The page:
Reducing Vehicle Emissions

05/07/2006
5 July 2006

To protect the environment and keep the air quality as clean as possible, over the past decade exhaust emissions regulations worldwide have been strengthened considerably and will continue to be tightened. Manufacturers making heavy diesel vehicles that comply with recent European Standards are now demanding that NZ have guidelines in place, to enable them to safely adopt one of the competing technologies to ensure they keep their emissions low.

One technology widely adopted by European truck makers to reduce the amount of harmful emissions is “selective catalyst reduction” – where a measured amount of a high grade of urea is squirted into the diesel vehicle’s exhaust system, as part of a chemical treatment.

The Ministry of Transport are sponsoring a project to adopt two key ISO documents in this area to guarantee the quality of the urea that will be needed:

“The adoption of these documents will meet the increasing need for policies and testing procedures, to minimise diesel vehicle emission levels,” says David Crawford, Group Manager Environment for the Ministry of Transport. “The on-board computer technology that monitors these vehicles will actually shut the engine down if the wrong grade of urea is used. The disruption to drivers from using a non-standard product could therefore be significant.”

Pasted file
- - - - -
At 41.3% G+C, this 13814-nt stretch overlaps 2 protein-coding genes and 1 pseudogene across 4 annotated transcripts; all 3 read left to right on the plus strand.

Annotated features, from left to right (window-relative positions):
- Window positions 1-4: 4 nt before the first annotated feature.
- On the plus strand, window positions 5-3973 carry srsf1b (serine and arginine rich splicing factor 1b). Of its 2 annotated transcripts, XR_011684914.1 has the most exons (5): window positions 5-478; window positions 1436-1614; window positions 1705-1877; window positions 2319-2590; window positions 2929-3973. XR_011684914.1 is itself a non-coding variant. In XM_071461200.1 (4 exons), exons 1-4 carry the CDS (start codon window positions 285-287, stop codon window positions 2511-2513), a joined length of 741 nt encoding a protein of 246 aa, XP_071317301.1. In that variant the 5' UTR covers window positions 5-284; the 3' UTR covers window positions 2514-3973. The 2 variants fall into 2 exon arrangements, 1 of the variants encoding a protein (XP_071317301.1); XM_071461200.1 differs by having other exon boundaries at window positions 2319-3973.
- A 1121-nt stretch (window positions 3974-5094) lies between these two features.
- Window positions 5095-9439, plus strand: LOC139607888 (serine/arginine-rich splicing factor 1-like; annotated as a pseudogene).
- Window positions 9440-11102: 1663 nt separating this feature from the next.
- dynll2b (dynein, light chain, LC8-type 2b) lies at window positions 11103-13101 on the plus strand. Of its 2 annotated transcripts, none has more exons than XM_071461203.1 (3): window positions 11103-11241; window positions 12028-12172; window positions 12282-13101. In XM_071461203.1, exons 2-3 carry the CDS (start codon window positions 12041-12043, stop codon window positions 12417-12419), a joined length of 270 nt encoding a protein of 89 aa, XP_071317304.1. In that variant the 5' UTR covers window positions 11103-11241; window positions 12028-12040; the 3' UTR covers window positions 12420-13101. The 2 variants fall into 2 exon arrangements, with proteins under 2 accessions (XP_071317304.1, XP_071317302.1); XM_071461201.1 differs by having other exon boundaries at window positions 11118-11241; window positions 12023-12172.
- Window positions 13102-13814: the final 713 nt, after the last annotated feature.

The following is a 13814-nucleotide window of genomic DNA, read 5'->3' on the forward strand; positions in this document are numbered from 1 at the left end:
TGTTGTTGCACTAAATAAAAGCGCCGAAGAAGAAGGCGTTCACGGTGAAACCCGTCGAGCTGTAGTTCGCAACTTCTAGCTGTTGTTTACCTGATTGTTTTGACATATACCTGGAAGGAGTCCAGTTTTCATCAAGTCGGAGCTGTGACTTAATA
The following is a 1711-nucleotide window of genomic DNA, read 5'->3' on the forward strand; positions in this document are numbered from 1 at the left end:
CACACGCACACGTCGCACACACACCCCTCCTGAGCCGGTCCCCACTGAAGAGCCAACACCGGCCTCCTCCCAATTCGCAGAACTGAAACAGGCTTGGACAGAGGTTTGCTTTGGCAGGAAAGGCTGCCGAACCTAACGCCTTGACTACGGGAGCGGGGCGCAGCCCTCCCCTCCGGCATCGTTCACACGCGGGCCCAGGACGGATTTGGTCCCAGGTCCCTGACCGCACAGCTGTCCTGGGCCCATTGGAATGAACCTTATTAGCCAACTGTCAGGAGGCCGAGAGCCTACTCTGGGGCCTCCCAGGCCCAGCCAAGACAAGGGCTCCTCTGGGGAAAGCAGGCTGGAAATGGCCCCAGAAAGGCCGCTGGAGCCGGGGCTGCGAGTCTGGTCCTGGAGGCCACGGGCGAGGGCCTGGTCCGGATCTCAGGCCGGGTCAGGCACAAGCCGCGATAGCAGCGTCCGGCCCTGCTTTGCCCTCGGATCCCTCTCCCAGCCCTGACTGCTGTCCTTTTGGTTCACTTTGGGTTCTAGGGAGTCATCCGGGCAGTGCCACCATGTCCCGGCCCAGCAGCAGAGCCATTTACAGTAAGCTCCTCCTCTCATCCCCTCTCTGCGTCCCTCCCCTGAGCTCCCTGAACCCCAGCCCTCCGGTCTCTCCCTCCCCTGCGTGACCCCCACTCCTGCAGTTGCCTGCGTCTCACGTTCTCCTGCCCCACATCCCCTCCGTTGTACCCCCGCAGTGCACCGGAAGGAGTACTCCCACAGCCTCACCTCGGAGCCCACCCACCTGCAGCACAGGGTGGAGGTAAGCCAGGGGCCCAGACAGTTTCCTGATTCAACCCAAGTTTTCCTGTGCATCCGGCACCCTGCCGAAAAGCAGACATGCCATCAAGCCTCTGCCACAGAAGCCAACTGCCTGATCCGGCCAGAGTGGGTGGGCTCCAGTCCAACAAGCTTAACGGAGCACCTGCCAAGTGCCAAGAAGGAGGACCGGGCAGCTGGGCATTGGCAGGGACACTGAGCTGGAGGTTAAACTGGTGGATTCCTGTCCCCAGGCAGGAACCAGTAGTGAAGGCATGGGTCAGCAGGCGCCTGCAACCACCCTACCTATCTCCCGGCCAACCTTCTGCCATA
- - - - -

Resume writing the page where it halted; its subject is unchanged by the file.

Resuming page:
“We appreciate Standards NZ’s willingness to work with us in this new sector and their ability to progress the adoption of these documents in a relatively short time-frame,” says David. “The voluntary use of the PAS documents will help producers and retailers of urea (normally used as fertiliser), along with heavy vehicle drivers and fleet owners, to reduce environmental impacts. This will achieve optimal engine operation and efficiency for drivers, who will know that the product they put into their vehicles is of the correct standard.”

The documents are in the format of Publicly Available Specifications (PAS), which are a precursor to a future Standard. A PAS document is used whilst there is still discussion and development amongst stakeholders. Once finalised at the end of this year, the adopted PAS documents will be labelled NZS ISO PAS 22241-1 and NZS ISO PAS 22241-2.

Users of the documents will be able to obtain the correctly specified urea, which will minimise emissions and increase engine efficiency. Urea providers and relevant organisations that wish to run tests will gain a clear understanding of the specifications for use in heavy diesel vehicles.

For more information about the adoption of the Diesel vehicle emissions documents, please contact Warren Ditty-Smith, phone 04 498 3981.